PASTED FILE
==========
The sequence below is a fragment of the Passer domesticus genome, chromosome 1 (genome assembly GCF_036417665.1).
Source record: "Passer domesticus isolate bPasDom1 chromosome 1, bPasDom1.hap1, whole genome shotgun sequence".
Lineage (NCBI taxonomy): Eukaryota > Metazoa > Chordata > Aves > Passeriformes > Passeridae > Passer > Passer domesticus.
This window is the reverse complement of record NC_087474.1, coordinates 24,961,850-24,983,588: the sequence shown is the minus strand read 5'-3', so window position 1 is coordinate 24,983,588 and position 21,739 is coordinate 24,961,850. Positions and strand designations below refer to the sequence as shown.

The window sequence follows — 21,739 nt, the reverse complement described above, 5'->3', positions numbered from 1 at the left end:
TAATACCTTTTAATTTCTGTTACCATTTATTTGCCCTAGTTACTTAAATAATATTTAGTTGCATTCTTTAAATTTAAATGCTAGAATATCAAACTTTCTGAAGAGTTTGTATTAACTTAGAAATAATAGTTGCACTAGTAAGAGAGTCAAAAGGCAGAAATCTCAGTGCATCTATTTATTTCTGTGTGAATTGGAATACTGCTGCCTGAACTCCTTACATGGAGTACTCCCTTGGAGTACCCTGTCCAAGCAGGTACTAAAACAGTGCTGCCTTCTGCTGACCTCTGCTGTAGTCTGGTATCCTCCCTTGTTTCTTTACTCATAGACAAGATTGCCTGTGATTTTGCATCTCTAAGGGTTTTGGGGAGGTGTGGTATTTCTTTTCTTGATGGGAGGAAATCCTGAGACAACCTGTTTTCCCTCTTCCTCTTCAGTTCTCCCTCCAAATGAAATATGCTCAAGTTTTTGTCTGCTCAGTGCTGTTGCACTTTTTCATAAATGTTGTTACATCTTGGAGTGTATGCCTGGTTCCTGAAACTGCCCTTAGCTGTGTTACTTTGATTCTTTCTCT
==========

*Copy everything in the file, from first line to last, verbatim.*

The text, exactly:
The sequence below is a fragment of the Passer domesticus genome, chromosome 1 (genome assembly GCF_036417665.1).
Source record: "Passer domesticus isolate bPasDom1 chromosome 1, bPasDom1.hap1, whole genome shotgun sequence".
Lineage (NCBI taxonomy): Eukaryota > Metazoa > Chordata > Aves > Passeriformes > Passeridae > Passer > Passer domesticus.
This window is the reverse complement of record NC_087474.1, coordinates 24,961,850-24,983,588: the sequence shown is the minus strand read 5'-3', so window position 1 is coordinate 24,983,588 and position 21,739 is coordinate 24,961,850. Positions and strand designations below refer to the sequence as shown.

The window sequence follows — 21,739 nt, the reverse complement described above, 5'->3', positions numbered from 1 at the left end:
TAATACCTTTTAATTTCTGTTACCATTTATTTGCCCTAGTTACTTAAATAATATTTAGTTGCATTCTTTAAATTTAAATGCTAGAATATCAAACTTTCTGAAGAGTTTGTATTAACTTAGAAATAATAGTTGCACTAGTAAGAGAGTCAAAAGGCAGAAATCTCAGTGCATCTATTTATTTCTGTGTGAATTGGAATACTGCTGCCTGAACTCCTTACATGGAGTACTCCCTTGGAGTACCCTGTCCAAGCAGGTACTAAAACAGTGCTGCCTTCTGCTGACCTCTGCTGTAGTCTGGTATCCTCCCTTGTTTCTTTACTCATAGACAAGATTGCCTGTGATTTTGCATCTCTAAGGGTTTTGGGGAGGTGTGGTATTTCTTTTCTTGATGGGAGGAAATCCTGAGACAACCTGTTTTCCCTCTTCCTCTTCAGTTCTCCCTCCAAATGAAATATGCTCAAGTTTTTGTCTGCTCAGTGCTGTTGCACTTTTTCATAAATGTTGTTACATCTTGGAGTGTATGCCTGGTTCCTGAAACTGCCCTTAGCTGTGTTACTTTGATTCTTTCTCT